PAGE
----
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Why Tegna Jumped Nearly 11% Today

By James Brumley – Sep 21, 2021 at 4:32PM

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The television station conglomerate has confirmed last week's rumors that would-be buyers are putting offers on the table.

What happened

Shares of television station conglomerate Tegna (TGNA 1.68%) ended Tuesday's trading session 10.7% higher than Monday's close, following the company's confirmation that it had received multiple official acquisition offers.

So what

If the reporting rings a bell, there's a reason. Tegna stock also soared last week on unconfirmed whispers that prospective suitors were interested. The rumors, as it turns out, were true.

Rising stock chart being plotted by a businessman.

Image source: Getty Images.

Tegna's press release didn't offer any details as to the number of bids in-hand or the highest bid. The company only said that its board of directors would review the received proposals.

Now what

Tegna, formerly known as the more familiar Gannett, owns 64 television stations in 51 different U.S. markets. Its network of stations serves nearly 40% of the country's television-viewing households. The company also owns cable channels True Crime Network, Twist, and Quest, although bidders are most likely to be compelled by the scope and size of its localized TV stations.

It's good at what it does, too. In a market environment that's seeing the steady evaporation of interest in cable TV, Tegna has found a way to continue growing its top and bottom lines. The $4.8 billion outfit has steadily improved annual revenue since 2018, and with the exception of 2019, the bottom line has seen similar progress. This year's top-line growth pace is expected to cool to around 2%, and profits are projected to drop just a bit. But the company is expected to accelerate its results again beginning next year, with top-line growth projected to reach 14%, in turn driving this year's expected per-share profits of $2.12 to $3.01 per share in 2022.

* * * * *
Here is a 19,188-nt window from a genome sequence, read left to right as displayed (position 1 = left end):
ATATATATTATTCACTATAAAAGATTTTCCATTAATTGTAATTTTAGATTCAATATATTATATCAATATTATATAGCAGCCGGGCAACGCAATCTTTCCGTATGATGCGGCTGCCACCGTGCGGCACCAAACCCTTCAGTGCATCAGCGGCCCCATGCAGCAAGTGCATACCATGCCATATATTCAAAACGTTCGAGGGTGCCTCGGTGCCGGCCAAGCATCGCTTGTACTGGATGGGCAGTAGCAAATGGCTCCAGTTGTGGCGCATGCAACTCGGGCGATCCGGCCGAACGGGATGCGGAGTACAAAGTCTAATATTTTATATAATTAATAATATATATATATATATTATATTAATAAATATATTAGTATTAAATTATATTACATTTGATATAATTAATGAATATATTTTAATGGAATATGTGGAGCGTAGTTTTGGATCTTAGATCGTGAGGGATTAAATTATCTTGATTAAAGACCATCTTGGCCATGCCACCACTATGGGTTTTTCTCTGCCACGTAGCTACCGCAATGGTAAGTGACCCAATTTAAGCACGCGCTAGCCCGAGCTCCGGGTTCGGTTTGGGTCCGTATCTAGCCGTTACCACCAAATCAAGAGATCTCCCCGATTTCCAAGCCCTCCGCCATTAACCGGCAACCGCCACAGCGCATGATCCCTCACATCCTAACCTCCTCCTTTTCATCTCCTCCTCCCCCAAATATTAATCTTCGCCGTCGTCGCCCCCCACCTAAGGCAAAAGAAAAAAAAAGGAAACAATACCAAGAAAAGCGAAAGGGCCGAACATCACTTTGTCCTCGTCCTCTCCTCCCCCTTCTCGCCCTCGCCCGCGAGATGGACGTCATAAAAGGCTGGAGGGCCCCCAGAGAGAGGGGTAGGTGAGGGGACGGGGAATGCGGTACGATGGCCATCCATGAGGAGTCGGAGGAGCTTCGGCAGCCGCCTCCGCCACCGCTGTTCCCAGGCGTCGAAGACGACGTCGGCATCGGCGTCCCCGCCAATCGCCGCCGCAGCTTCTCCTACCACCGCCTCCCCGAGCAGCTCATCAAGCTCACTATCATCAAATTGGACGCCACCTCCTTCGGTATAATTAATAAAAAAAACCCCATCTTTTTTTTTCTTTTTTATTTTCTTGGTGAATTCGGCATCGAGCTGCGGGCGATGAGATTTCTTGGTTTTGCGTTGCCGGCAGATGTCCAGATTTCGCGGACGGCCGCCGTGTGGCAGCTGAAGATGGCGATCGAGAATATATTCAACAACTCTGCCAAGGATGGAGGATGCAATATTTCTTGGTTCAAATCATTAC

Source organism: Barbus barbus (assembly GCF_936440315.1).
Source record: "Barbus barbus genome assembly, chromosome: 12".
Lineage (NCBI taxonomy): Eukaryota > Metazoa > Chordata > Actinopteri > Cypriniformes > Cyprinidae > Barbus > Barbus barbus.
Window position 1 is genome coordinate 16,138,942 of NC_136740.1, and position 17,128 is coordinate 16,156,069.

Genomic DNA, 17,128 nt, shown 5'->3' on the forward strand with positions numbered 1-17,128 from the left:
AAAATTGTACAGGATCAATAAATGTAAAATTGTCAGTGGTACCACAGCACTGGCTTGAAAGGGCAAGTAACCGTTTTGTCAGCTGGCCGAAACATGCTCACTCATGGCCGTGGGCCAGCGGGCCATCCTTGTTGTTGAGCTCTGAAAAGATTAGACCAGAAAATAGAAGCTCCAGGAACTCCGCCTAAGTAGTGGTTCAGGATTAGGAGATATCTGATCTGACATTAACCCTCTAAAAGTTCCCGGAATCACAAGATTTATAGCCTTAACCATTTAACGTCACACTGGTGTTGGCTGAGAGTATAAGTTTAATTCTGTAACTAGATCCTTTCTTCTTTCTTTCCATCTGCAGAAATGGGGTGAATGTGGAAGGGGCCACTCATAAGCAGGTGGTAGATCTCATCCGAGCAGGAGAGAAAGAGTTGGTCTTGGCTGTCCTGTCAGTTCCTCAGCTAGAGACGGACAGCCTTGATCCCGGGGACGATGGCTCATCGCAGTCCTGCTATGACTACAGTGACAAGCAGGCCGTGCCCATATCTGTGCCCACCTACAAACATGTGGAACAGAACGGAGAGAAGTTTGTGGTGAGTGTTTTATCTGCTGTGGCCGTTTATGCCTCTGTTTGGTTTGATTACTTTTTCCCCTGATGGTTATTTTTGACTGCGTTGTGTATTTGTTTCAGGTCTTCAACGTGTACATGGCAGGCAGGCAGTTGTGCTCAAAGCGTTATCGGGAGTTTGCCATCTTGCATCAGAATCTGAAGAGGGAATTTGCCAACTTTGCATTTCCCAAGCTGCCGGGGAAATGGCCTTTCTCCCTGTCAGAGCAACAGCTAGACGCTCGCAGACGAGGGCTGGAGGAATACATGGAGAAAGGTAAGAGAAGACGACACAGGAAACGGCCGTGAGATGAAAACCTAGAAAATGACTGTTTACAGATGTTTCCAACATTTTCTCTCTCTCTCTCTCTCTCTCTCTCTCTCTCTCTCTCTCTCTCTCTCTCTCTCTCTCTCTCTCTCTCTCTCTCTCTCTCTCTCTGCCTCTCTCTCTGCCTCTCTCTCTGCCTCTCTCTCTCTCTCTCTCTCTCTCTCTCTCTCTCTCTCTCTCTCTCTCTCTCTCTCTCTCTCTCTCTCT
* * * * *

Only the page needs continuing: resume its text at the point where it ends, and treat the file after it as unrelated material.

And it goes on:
A buyer could certainly do worse than acquiring Tegna while its stock is priced just a little over seven times next year's earnings estimates. Indeed, shares are arguably worth considerably more than their current price near $21.60, even with the 32% rally from its low seen just two Fridays ago.

The challenge, however, is the sheer size of the gain itself. It's unlikely investors are willing to continue bidding the stock up, particularly without knowing any of the offers' specifics. In a similar vein, it's likely the company's current market cap has already reached the maximum amount any suitor was willing to (or planning on) paying.

Given this dynamic, there's not enough reason to jump in now. There's more prospective downside than upside from here.

James Brumley has no position in any of the stocks mentioned. The Motley Fool has no position in any of the stocks mentioned. The Motley Fool has a disclosure policy.

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